"Things" will force makeover of enterprise ID, access management

IT will need to integrate multiple management systems as "Things" take on identities and access controls

Enterprise identity architects will have to scale their systems and consider new features in order to morph from a people-centric ID service to one that encompasses the complexity of interactions envisioned with the Internet of Things concept, according to Gartner research VP Earl Perkins.

"Things" being deployed in the enterprise and in the cloud will need identities and access controls. This will create the need for an "Identity" of Things (IDoT) extension to current identity management systems, according to Gartner.

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This extension will address all "entities" on the network including people, services and things. And IT will want to manage all that within an integrated suite of tools.

Perkins says decision-makers within IT will need to be prepared to bring together the work they are doing in managing network identity (DNS, IP), managing identity of devices (key management, asset management, supply chain management, various embedded security practices) and managing identity of humans (user IAM) so they can define the connecting tissue between them for building IDoT management.

The Internet of Things in an enterprise setting won't necessarily include the break room frig, but for IT will include viewing and implementing such operations as processing, analytics, storage and communications, according to Gartner.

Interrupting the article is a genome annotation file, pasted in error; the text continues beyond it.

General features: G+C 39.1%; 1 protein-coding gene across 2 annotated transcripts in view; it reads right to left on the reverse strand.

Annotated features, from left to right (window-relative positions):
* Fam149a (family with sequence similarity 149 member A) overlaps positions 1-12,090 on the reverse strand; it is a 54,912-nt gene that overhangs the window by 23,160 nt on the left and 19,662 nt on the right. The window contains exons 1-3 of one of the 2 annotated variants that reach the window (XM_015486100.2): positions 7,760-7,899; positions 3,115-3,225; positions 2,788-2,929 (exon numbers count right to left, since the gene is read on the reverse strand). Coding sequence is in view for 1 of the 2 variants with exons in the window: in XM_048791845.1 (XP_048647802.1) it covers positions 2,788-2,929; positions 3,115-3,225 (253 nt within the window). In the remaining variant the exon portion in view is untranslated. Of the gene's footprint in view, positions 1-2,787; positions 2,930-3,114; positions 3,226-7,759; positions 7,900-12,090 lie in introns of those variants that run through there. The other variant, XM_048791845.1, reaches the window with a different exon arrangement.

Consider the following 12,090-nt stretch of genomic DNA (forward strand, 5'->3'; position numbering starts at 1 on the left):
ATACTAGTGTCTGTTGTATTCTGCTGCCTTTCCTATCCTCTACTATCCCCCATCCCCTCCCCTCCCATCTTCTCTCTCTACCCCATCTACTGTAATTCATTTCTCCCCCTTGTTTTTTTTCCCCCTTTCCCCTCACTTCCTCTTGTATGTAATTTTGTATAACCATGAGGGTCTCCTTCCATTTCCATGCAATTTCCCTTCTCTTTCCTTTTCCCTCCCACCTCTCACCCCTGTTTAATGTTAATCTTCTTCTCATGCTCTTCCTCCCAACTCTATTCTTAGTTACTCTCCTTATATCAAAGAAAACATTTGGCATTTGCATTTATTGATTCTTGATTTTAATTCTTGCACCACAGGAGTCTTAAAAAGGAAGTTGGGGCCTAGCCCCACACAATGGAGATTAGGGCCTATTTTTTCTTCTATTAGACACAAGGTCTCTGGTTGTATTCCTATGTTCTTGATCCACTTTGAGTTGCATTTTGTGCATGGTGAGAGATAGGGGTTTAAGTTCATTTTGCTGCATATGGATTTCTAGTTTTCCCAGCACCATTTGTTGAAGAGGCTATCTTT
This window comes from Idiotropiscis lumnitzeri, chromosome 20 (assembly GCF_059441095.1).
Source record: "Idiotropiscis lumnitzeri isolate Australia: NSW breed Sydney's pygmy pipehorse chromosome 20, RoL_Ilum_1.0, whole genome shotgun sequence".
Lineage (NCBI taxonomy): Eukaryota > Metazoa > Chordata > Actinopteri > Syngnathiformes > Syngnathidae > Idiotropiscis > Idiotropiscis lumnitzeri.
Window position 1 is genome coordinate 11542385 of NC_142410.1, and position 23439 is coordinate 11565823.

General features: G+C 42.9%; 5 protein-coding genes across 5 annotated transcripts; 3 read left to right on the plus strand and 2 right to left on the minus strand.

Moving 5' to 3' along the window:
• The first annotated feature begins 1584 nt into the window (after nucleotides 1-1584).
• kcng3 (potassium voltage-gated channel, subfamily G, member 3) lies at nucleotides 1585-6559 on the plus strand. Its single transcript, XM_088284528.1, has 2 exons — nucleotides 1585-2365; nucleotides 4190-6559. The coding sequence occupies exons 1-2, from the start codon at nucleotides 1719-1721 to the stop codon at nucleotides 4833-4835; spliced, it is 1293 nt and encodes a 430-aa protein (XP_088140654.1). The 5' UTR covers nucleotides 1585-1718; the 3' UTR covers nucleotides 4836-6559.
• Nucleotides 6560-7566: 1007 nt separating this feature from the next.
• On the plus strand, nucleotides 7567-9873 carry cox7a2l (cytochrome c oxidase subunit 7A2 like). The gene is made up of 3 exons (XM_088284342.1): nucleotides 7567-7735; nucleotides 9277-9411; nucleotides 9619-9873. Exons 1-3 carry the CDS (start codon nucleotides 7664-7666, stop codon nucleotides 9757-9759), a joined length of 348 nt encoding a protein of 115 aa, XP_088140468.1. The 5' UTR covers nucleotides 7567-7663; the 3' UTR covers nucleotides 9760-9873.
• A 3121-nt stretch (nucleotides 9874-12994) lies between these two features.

"IAM leaders must reconsider how traditional approaches to cybersecurity and IAM work in a world where devices and services are so abundant, in so many different forms and positioned at so many different points within the IT ecosystem," said Perkins, who will host a session on this topic in two weeks at the Gartner IAM Summit in London.

The IDoT will cause asset management responsibilities to overlap with IAM and will require IT to refactor system integrations, including network management.

Gartner says IDoT will take on some functional characteristics of IT asset management (ITAM) and software asset management (SAM). Those features may be added to IAM or integrated via ITAM as attribute stores.

Perkins says this convergence of identity and Things will require enterprises to quicken the pace of IAM adoption and force vendors to accelerate updates to governance and access capabilities.

"Enterprises with IAM systems in play will face a new problem of associating not only attributes and entitlements with a user identity but in associating devices, services and their data with that user as well," Perkins said. He added that new vendors would pop up to solve those issues, while current vendors scramble to modify and extend their products.

On a scale of 1 to 10, Perkins said the complexity of this merger of identity and Things comes in at an "8". "It is a high number due to the formidable integration issues coupled with the frustratingly slow pace of acceptance of traditional IAM maturity and adoption among customers," he said.

"The IDoT for some will require IAM to become a real-time, event-driven engine, where changes are made and unmade by the minute in some scenarios." Perkins said.

"Business decision-makers will see the requirements to combine operational technology (OT) and the Internet of Things with a "traditional" enterprise IAM system and that in almost all cases they will find their existing engines will not take them there in their current forms," he said.

Of course, this transformation will take time. Perkins says those that plan strategy now will see less disruption later.

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